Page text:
As obsessed as pop culture is with anniversaries and time-related milestones, especially in terms of how they play into merchandizing, it was perhaps inevitable that the long ballyhooed curtain call of The Band known as “The Last Waltz” would surface again this fall. Staged on Thanksgiving night of 1976 (which, for those obsessed with statistics, works out to exactly 40 years ago Friday), the concert was intended as a grandiose bow of a cherished, roots-directed band after a 16-year performance history. With Martin Scorsese filming the show, and a lengthy though sometimes perplexing guest list of collaborators in the wings, “The Last Waltz” was designed as The Band’s big blowout, an all-star tribute to itself.
Four decades later, a newly remastered version of “The Last Waltz” doesn’t offer much by way of illumination. It sounded sharp to begin with, although the new edition does bring additional clarity to Garth Hudson’s calliope-like keyboard orchestration and to some of the icier guitar stabs Robbie Robertson adds to songs like “It Makes No Difference.” Mostly, though, we are again presented was a chronicle of a show intended as a spectacle.
In that sense, it still seems bloated at times, especially when the guests take over. Some are vital from a historical perspective, like former Band bosses Ronnie Hawkins (who puffs with considerable gusto during the Bo Diddley staple, “Who Do You Love”) and Bob Dylan (who all cuts through the pageantry to reinvigorate his cohorts during “Baby Let Me Follow You Down”). It’s also nice to again hear Dr. John leading the entourage through a boozy sing-a-long of “Such a Night.” Then there is the big giggle moment, a cameo by Neil Diamond (for whom Robertson had just produced an album) that reminds us of how Hollywood this soiree became.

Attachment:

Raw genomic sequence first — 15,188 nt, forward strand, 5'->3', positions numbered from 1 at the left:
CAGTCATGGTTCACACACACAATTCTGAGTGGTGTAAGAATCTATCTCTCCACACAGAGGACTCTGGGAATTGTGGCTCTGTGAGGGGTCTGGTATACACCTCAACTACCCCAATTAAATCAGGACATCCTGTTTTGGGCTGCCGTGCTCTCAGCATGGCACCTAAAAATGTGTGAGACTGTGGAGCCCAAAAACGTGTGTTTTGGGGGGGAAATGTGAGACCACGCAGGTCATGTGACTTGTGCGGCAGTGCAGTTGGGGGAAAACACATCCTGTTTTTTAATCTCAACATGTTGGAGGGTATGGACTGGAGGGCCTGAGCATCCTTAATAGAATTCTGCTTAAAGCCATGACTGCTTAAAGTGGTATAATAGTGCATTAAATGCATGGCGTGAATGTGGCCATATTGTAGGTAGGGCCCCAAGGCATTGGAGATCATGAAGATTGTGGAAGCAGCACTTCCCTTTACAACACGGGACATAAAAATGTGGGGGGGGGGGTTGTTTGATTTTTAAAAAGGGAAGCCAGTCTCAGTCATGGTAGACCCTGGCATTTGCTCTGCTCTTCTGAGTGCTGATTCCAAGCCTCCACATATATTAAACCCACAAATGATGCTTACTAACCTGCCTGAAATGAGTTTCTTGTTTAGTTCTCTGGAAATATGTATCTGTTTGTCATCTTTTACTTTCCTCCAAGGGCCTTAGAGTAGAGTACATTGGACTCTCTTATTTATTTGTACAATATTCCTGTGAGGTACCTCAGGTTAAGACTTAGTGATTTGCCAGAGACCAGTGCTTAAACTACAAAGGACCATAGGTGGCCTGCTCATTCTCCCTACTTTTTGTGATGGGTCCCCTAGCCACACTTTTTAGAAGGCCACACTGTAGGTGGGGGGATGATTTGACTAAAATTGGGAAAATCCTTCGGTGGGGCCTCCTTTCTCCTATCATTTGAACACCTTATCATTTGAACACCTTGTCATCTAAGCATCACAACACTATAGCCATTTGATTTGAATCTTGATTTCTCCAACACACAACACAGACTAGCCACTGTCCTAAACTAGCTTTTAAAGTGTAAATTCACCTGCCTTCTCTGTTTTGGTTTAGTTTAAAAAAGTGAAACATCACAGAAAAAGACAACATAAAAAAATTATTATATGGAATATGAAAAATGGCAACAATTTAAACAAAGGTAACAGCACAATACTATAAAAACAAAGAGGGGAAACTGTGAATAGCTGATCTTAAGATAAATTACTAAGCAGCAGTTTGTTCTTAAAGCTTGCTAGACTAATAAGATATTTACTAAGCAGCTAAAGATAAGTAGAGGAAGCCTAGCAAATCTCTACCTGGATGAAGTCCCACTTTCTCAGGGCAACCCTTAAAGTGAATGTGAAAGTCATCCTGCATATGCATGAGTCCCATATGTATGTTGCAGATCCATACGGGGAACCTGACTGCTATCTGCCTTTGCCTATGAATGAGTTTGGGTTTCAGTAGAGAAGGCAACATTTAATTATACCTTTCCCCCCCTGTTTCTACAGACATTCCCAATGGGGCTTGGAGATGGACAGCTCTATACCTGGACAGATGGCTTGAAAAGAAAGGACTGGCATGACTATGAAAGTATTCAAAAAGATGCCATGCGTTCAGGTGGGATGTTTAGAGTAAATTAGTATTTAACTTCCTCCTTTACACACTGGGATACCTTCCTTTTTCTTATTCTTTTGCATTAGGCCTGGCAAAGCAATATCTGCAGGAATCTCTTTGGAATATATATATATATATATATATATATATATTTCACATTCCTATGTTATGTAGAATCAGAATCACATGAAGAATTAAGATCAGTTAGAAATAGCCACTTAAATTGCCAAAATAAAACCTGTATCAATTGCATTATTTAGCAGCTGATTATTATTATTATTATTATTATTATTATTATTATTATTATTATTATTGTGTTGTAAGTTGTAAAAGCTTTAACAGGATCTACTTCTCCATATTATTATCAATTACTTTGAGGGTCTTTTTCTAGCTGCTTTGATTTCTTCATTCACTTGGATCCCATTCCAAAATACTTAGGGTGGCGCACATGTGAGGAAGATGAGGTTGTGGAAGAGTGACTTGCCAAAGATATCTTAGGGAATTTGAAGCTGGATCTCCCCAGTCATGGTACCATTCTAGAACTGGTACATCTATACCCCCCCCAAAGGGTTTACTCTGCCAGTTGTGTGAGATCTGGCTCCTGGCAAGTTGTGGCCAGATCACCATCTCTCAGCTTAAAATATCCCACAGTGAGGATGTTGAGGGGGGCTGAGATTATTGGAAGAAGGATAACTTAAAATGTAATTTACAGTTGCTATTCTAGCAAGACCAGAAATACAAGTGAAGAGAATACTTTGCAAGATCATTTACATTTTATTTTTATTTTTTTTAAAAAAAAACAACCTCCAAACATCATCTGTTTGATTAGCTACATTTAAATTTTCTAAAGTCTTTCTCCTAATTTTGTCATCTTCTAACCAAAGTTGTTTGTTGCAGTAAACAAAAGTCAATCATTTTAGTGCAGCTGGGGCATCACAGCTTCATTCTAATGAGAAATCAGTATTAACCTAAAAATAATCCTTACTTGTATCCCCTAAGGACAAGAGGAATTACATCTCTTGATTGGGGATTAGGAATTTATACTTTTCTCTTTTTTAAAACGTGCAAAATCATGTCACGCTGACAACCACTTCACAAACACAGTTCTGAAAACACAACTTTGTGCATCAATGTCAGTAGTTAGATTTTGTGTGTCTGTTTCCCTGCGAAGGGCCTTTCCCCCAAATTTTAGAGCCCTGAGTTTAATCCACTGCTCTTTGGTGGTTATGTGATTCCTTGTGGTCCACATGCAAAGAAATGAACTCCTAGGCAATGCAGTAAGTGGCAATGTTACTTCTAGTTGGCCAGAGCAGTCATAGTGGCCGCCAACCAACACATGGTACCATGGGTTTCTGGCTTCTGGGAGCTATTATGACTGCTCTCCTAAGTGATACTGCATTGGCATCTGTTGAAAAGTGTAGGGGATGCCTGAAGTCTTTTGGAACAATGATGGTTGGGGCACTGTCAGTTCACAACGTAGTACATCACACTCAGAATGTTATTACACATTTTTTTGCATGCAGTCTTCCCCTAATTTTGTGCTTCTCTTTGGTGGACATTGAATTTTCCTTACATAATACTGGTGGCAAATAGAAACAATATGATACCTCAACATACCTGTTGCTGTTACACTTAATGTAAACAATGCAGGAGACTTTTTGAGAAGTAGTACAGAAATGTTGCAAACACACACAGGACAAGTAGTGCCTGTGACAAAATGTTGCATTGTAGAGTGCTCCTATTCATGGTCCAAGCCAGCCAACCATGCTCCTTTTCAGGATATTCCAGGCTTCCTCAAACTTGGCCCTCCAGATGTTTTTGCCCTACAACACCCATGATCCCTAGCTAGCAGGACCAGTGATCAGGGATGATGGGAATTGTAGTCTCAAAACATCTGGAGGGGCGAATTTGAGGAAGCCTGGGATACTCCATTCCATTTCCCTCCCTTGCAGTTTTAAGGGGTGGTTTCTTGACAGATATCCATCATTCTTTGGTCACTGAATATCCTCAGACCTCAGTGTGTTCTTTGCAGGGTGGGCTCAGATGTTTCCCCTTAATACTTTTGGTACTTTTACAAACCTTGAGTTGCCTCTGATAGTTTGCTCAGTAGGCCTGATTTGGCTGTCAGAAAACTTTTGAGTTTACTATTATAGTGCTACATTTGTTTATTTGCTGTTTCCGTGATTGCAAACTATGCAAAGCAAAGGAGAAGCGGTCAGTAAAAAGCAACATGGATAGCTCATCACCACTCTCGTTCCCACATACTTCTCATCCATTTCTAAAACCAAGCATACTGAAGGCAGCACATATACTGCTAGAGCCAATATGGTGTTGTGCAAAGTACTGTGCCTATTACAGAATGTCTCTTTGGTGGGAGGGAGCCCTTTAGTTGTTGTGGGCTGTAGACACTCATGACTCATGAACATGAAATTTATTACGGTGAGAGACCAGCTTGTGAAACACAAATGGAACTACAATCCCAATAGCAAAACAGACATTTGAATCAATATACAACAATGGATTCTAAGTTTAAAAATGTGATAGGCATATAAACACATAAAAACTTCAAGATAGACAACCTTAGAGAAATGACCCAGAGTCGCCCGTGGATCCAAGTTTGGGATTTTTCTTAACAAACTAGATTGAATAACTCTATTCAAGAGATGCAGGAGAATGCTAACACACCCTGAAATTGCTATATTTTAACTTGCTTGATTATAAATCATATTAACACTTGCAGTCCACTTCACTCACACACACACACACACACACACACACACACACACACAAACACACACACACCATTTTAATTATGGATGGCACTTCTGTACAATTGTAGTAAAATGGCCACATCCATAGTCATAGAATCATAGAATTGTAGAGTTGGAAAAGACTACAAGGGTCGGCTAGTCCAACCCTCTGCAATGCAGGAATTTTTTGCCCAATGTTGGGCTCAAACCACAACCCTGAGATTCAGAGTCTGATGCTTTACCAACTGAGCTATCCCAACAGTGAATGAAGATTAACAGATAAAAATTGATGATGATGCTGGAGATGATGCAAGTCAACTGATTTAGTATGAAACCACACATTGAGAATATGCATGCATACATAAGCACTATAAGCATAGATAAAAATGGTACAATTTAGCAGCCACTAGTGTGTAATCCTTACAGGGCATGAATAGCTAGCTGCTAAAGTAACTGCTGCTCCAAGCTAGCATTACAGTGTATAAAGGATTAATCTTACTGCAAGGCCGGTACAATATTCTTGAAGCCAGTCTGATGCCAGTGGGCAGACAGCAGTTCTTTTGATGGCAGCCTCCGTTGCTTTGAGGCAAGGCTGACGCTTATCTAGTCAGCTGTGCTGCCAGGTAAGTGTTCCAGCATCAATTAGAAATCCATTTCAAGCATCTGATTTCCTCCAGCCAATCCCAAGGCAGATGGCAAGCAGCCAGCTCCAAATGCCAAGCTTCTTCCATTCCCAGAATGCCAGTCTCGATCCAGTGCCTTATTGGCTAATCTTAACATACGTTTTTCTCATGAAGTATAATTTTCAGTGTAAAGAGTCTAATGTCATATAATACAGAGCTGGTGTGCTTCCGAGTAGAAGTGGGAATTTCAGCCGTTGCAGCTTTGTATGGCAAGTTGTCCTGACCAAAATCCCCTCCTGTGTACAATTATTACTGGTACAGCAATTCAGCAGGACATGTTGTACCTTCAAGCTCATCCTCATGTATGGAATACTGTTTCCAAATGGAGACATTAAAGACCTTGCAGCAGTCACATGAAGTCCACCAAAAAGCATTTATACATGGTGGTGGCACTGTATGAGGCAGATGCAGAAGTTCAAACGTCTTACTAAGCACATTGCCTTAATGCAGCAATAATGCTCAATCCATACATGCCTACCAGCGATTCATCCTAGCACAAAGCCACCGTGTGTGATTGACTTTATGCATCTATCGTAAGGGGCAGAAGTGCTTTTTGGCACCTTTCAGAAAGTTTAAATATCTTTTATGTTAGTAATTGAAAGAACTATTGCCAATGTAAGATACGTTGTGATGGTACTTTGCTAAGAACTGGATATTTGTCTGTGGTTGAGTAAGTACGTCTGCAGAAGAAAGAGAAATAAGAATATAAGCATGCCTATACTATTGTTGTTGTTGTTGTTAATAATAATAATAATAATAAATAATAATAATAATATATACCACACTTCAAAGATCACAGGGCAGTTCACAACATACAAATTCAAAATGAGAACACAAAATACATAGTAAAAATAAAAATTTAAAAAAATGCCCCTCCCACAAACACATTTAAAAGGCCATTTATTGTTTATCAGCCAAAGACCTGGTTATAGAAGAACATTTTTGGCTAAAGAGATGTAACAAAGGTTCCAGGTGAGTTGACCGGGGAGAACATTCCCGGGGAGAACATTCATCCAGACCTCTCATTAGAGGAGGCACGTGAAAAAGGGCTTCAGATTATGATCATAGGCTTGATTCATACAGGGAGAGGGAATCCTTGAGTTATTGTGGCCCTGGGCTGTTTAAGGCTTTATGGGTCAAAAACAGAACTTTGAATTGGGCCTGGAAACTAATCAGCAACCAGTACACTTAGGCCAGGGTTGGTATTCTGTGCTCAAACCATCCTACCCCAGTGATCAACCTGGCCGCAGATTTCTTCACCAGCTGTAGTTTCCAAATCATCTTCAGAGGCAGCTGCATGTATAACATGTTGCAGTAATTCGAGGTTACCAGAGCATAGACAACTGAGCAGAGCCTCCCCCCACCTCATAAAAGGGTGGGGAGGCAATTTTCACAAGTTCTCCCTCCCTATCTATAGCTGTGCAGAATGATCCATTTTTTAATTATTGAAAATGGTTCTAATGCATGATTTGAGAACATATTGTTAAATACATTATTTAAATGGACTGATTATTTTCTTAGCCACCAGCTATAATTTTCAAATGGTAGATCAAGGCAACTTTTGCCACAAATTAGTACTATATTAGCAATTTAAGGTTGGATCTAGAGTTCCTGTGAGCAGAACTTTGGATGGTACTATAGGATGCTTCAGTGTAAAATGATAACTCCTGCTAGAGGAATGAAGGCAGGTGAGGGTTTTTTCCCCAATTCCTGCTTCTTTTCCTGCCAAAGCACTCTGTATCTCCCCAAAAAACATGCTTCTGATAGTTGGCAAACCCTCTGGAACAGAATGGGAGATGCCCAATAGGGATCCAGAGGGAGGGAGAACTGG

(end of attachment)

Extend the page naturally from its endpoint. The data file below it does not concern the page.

Not surprisingly, the moments that hold up the best are the ones in which The Band goes it mostly alone, from Levon Helm’s majestically tireless vocal command during “The Night They Drove Old Dixie Down,” Rick Danko’s overwhelming impassioned reading of “It Makes No Difference” and, in one of the show’s most curious moments, Richard Manuel’s smoky but fervent duet with Van Morrison during the Irish serenade “Tura Lura Lural.”
There is also a sad reality to revisiting “The Last Waltz” (at least the two-disc version that’s reviewed here; there is also a newly remastered version of the four-disc edition first released in 2002). Helm, Danko and Manuel are gone, as are Hawkins and fellow guests Muddy Waters and Pops Staples. But that also reminds us of what a gift “The Last Waltz” ultimately is. Despite its bloated feel, it remains a vital rock ‘n’ roll timepiece. The excesses are obvious. But when Robertson, Hudson, Helm and Danko and Manuel work as one, “The Last Waltz” relishes in the effortless joy of a band being The Band.